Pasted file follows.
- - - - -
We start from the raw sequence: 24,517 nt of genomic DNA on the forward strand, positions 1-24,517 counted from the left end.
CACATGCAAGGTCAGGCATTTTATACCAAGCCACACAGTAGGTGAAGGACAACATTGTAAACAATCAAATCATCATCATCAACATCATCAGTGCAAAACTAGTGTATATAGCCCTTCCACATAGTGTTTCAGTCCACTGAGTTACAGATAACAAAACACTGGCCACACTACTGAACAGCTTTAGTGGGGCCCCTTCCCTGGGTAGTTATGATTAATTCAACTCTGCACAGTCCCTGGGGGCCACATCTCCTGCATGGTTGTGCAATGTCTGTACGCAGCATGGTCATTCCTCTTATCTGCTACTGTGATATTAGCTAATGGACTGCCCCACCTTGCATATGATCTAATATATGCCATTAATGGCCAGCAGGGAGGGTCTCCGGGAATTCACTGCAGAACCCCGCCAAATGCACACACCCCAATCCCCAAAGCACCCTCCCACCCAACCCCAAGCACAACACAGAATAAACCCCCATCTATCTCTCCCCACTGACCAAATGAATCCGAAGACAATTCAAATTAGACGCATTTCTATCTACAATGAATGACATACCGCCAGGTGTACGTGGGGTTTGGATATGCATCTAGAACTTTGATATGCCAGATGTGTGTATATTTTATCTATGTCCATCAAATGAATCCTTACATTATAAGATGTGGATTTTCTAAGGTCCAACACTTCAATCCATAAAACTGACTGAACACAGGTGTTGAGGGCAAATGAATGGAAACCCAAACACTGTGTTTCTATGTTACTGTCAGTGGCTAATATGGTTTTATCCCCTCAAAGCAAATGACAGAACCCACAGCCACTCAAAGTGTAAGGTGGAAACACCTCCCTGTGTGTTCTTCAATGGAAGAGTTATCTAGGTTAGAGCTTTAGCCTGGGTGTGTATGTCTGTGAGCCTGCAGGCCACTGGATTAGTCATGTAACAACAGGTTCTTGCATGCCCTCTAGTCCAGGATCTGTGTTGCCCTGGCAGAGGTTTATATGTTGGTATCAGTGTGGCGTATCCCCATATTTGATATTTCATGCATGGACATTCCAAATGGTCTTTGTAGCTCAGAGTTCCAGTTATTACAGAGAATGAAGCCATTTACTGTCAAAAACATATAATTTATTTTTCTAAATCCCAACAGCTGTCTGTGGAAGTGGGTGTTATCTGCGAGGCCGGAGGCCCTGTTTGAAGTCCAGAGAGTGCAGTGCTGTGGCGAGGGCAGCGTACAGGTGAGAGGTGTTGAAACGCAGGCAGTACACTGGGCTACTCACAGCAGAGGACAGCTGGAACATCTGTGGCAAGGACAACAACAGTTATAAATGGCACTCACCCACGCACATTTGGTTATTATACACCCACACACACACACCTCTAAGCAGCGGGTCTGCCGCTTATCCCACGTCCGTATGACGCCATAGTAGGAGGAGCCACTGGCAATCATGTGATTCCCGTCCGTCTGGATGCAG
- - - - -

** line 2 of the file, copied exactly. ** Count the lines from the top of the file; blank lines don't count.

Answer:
CACATGCAAGGTCAGGCATTTTATACCAAGCCACACAGTAGGTGAAGGACAACATTGTAAACAATCAAATCATCATCATCAACATCATCAGTGCAAAACTAGTGTATATAGCCCTTCCACATAGTGTTTCAGTCCACTGAGTTACAGATAACAAAACACTGGCCACACTACTGAACAGCTTTAGTGGGGCCCCTTCCCTGGGTAGTTATGATTAATTCAACTCTGCACAGTCCCTGGGGGCCACATCTCCTGCATGGTTGTGCAATGTCTGTACGCAGCATGGTCATTCCTCTTATCTGCTACTGTGATATTAGCTAATGGACTGCCCCACCTTGCATATGATCTAATATATGCCATTAATGGCCAGCAGGGAGGGTCTCCGGGAATTCACTGCAGAACCCCGCCAAATGCACACACCCCAATCCCCAAAGCACCCTCCCACCCAACCCCAAGCACAACACAGAATAAACCCCCATCTATCTCTCCCCACTGACCAAATGAATCCGAAGACAATTCAAATTAGACGCATTTCTATCTACAATGAATGACATACCGCCAGGTGTACGTGGGGTTTGGATATGCATCTAGAACTTTGATATGCCAGATGTGTGTATATTTTATCTATGTCCATCAAATGAATCCTTACATTATAAGATGTGGATTTTCTAAGGTCCAACACTTCAATCCATAAAACTGACTGAACACAGGTGTTGAGGGCAAATGAATGGAAACCCAAACACTGTGTTTCTATGTTACTGTCAGTGGCTAATATGGTTTTATCCCCTCAAAGCAAATGACAGAACCCACAGCCACTCAAAGTGTAAGGTGGAAACACCTCCCTGTGTGTTCTTCAATGGAAGAGTTATCTAGGTTAGAGCTTTAGCCTGGGTGTGTATGTCTGTGAGCCTGCAGGCCACTGGATTAGTCATGTAACAACAGGTTCTTGCATGCCCTCTAGTCCAGGATCTGTGTTGCCCTGGCAGAGGTTTATATGTTGGTATCAGTGTGGCGTATCCCCATATTTGATATTTCATGCATGGACATTCCAAATGGTCTTTGTAGCTCAGAGTTCCAGTTATTACAGAGAATGAAGCCATTTACTGTCAAAAACATATAATTTATTTTTCTAAATCCCAACAGCTGTCTGTGGAAGTGGGTGTTATCTGCGAGGCCGGAGGCCCTGTTTGAAGTCCAGAGAGTGCAGTGCTGTGGCGAGGGCAGCGTACAGGTGAGAGGTGTTGAAACGCAGGCAGTACACTGGGCTACTCACAGCAGAGGACAGCTGGAACATCTGTGGCAAGGACAACAACAGTTATAAATGGCACTCACCCACGCACATTTGGTTATTATACACCCACACACACACACCTCTAAGCAGCGGGTCTGCCGCTTATCCCACGTCCGTATGACGCCATAGTAGGAGGAGCCACTGGCAATCATGTGATTCCCGTCCGTCTGGATGCAG